The two factions fighting for supremacy in Sudan have consented to a seven-day ceasefire beginning on May 4, according to a statement released Tuesday by the foreign ministry of South Sudan in Juba.
The ministry reported that South Sudanese President Salva Kiir mediated the agreement via telephone. It follows weeks of combat that left hundreds dead and thousands wounded, despite a series of truces and cease-fires that were only partially observed.
The statement indicated that both parties had agreed to "name their representatives to peace talks to be held at any location of their choosing."
As part of a regional initiative, Kiir held discussions with Burhan and Daglo. Juba stated that he had emphasized the need for a prolonged ceasefire and the designation of envoys.
Tuesday, despite a second extension of the 72-hour cease-fire, witnesses in Khartoum reported air strikes, gunfire, and explosions.
The power struggle between Sudan's de facto leader, army chief Abdel Fattah Burhan, and his erstwhile deputy, Mohammed Hamdan Dagalo, who commands the mighty Rapid Support Forces (RSF), is well into its third week.
As fighting between the country's top military generals persists, the United Nations has warned of an influx of refugees fleeing into Sudan's neighboring countries.
UN High Commissioner for Refugees Filippo Grandi stated late Monday that the UN refugee agency (UNHCR) was preparing, along with governments and partners, "for the possibility that more than 800,000 people may flee the fighting in Sudan for neighboring countries."
"We hope it doesn't come to that, but if the violence continues, more people will be forced to flee Sudan for safety," tweeted Grandi.
According to the UNHCR, 100,000 refugees fled from Sudan to adjacent countries.
The violence has resulted in over 500 deaths and thousands of injuries. Since April 15, according to the International Organization for Migration (IOM) of the United Nations, an estimated 334,000 individuals have been internally displaced.
"About 72%, or roughly 240,000, of these new internal displacements, were reported in West and South Darfur alone," spokesman Paul Dillon told reporters.
After conducting a risk assessment, the World Health Organization (WHO) concluded that there was a "moderate risk" associated with the seizure of a public health laboratory in Khartoum by one of the belligerent factions.
At a press briefing in Geneva, WHO spokesperson Tarik Jasarevic told reporters, "The situation and risk are viewed as moderate."
"This is because the lab cannot perform its primary function, which is to provide analysis and diagnostics, due to a lack of fuel and trained personnel."
The World Health Organization issued a warning last week that residents of Khartoum may be at risk due to the capture of a facility containing various pathogens.
The UN body did not specify which combatants occupied the laboratory containing cholera bacteria and other hazardous materials.
The Ministry of Foreign Affairs of Pakistan reported that more than 1,000 Pakistanis had safely evacuated from Sudan.
"We have successfully and safely evacuated over one thousand Pakistanis from Sudan," the statement read.
"With this, our evacuation operations from Sudan have concluded," it stated, adding that all Pakistanis who wished to leave had been evacuated.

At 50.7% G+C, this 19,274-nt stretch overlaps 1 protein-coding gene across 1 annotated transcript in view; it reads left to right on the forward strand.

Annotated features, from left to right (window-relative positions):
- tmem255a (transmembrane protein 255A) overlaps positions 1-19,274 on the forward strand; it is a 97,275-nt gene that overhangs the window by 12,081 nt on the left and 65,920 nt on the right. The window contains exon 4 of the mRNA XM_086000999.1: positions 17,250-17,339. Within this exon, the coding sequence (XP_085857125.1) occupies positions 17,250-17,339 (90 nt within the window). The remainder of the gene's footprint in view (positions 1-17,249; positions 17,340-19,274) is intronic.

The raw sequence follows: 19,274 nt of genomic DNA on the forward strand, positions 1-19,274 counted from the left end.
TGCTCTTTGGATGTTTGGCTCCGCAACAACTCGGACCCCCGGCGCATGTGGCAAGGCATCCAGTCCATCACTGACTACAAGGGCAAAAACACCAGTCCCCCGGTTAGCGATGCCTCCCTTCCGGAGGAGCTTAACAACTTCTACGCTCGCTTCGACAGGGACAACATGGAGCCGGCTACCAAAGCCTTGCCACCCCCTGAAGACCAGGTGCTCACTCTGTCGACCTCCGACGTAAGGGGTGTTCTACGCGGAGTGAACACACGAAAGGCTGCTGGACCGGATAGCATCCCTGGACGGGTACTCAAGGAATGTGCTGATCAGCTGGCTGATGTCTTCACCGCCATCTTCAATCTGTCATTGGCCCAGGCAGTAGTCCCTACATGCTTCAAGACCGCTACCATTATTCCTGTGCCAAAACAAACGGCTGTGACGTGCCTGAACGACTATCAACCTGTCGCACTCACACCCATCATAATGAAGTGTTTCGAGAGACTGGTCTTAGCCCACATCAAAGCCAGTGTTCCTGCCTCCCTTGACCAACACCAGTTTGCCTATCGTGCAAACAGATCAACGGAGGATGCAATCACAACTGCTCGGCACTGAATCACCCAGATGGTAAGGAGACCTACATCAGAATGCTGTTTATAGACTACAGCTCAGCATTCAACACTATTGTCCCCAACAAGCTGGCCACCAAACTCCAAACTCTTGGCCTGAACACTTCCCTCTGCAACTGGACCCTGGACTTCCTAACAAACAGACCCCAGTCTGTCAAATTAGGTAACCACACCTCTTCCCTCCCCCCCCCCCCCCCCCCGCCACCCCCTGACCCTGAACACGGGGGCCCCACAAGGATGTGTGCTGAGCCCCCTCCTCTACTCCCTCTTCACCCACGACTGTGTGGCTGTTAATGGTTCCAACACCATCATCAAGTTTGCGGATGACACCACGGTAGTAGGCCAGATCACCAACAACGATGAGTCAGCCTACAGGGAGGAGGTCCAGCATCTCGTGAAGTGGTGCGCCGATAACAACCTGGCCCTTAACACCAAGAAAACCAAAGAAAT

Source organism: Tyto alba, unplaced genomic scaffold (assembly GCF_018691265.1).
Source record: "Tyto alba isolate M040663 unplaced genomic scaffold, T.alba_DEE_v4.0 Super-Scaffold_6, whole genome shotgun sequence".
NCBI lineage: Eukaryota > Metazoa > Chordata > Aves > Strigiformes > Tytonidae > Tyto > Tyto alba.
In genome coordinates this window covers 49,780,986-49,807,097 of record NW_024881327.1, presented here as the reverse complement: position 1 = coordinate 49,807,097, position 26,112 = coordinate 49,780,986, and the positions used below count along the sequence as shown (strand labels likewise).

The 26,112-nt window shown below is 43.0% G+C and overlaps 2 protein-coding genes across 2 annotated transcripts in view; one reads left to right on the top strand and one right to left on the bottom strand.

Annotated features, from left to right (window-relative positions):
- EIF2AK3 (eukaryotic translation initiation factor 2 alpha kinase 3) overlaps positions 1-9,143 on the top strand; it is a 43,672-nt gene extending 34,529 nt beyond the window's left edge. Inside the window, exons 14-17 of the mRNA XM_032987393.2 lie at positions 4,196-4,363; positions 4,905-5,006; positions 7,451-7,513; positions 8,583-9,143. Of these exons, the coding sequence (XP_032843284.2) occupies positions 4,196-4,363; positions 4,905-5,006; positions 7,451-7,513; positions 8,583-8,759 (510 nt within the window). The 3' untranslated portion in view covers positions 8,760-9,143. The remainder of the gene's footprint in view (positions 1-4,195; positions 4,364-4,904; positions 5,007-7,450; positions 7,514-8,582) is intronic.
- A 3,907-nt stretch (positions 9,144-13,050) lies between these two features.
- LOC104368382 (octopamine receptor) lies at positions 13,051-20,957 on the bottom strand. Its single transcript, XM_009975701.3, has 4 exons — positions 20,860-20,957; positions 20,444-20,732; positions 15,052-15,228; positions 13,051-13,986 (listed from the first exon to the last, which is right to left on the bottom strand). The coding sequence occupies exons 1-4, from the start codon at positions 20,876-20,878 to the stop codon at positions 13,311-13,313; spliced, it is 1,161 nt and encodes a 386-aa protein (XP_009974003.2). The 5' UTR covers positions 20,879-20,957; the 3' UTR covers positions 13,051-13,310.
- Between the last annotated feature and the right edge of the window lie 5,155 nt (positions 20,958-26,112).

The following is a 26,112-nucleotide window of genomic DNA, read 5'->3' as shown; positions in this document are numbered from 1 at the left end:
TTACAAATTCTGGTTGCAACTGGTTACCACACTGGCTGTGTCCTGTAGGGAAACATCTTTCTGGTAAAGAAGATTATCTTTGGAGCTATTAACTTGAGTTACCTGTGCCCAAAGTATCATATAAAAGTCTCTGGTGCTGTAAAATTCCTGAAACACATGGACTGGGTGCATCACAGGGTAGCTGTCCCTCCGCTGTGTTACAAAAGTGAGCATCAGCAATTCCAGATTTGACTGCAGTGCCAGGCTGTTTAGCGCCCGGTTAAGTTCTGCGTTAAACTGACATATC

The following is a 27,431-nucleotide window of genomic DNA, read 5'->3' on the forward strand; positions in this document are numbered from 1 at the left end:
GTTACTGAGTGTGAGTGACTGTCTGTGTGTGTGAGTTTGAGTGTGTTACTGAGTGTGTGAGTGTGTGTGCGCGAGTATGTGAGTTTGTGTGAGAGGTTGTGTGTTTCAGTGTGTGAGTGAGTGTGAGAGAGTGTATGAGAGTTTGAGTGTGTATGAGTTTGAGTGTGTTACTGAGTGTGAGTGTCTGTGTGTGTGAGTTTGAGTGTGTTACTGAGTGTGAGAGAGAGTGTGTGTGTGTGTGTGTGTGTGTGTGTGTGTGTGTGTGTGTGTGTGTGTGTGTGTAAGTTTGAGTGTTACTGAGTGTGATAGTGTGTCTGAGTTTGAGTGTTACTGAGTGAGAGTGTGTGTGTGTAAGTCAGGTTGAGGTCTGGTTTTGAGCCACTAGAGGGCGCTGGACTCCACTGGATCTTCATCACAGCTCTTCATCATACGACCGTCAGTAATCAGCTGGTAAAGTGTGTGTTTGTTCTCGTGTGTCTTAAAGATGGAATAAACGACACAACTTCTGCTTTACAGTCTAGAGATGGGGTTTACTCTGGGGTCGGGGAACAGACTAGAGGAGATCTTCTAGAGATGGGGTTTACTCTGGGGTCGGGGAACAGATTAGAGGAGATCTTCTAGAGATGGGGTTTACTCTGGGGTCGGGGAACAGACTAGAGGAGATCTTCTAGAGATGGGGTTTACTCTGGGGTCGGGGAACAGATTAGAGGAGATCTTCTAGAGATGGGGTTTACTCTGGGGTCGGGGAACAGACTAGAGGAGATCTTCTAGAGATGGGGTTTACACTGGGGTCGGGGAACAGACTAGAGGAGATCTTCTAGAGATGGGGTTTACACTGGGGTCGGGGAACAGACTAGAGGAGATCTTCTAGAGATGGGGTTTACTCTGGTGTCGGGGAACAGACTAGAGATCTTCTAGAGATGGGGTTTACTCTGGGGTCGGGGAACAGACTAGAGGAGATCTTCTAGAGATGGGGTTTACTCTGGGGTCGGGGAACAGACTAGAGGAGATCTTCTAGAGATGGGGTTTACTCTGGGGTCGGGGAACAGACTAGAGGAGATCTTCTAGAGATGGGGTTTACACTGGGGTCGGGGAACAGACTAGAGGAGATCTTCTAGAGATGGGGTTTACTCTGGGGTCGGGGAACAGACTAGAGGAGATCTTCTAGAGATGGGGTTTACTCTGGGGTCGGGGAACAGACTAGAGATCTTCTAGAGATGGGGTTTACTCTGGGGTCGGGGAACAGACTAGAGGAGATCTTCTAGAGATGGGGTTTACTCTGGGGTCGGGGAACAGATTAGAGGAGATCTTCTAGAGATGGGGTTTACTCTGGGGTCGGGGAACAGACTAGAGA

AFP quoted a foreign ministry official saying that the final group of Pakistani nationals had been transported to Jeddah, Saudi Arabia, by boat.
Tuesday, the Russian Defense Ministry announced that it was evacuating over 200 persons from Sudan.
"Four Il-76 aircraft... of the Russian Aerospace Forces are bringing more than 200 people from the Republic of Sudan to the Russian Federation," the ministry announced via the Telegram messaging app.
It was added that the evacuees were citizens of Russia and adjacent countries.
Saudi Arabia announced late Monday that it was evacuating 212 people from Sudan via the Red Sea, including Americans and Britons.
According to the Saudi Foreign Ministry, the most recent evacuation mission comprised 41 Saudis and 171 foreigners.
Citizens of Afghanistan, the Philippines, the Comoro Islands, Sri Lanka, Ukraine, Madagascar, Syria, the United Kingdom, and the United States were among the latter group.
According to the ministry, the ship that sailed on Monday increased the number of people evacuated by Saudi Arabia since the conflict began to 5,409. Among them are 225 Saudi nationals.
A US-operated rescue ship transporting 300 civilians fleeing Sudan arrived in Saudi Arabia on Monday morning. According to officials cited by the French news agency AFP, the ship was carrying 105 Americans, 100 Sudanese, and citizens of 15 other nations.
Jon Temin, vice president of policy and programs at the Truman National Security Project in Washington, DC, stated that the likelihood of Sudan's warring generals discontinuing hostilities and engaging in a meaningful peace process is low.
Temin, a former Director of the Africa Program at Freedom House, told DW on Monday that Burhan and Daglo will likely continue fighting until one party prevails.
"Both of these generals and the commanded forces are acclimated to combat. They are habituated to obtaining their goals through conflict. And it is now extremely difficult to imagine how they coexist. It was difficult to imagine how they could coexist even before the violence began."
Temin also expressed skepticism regarding the viability of reaching an agreement that would satisfy both parties, but he stated that there was promise in "negotiations with strong leadership from the region" alongside the United States and other world powers.
In addition, he ruled out the possibility of foreign military intervention, stating that he could only envision it occurring in "extremely rare circumstances."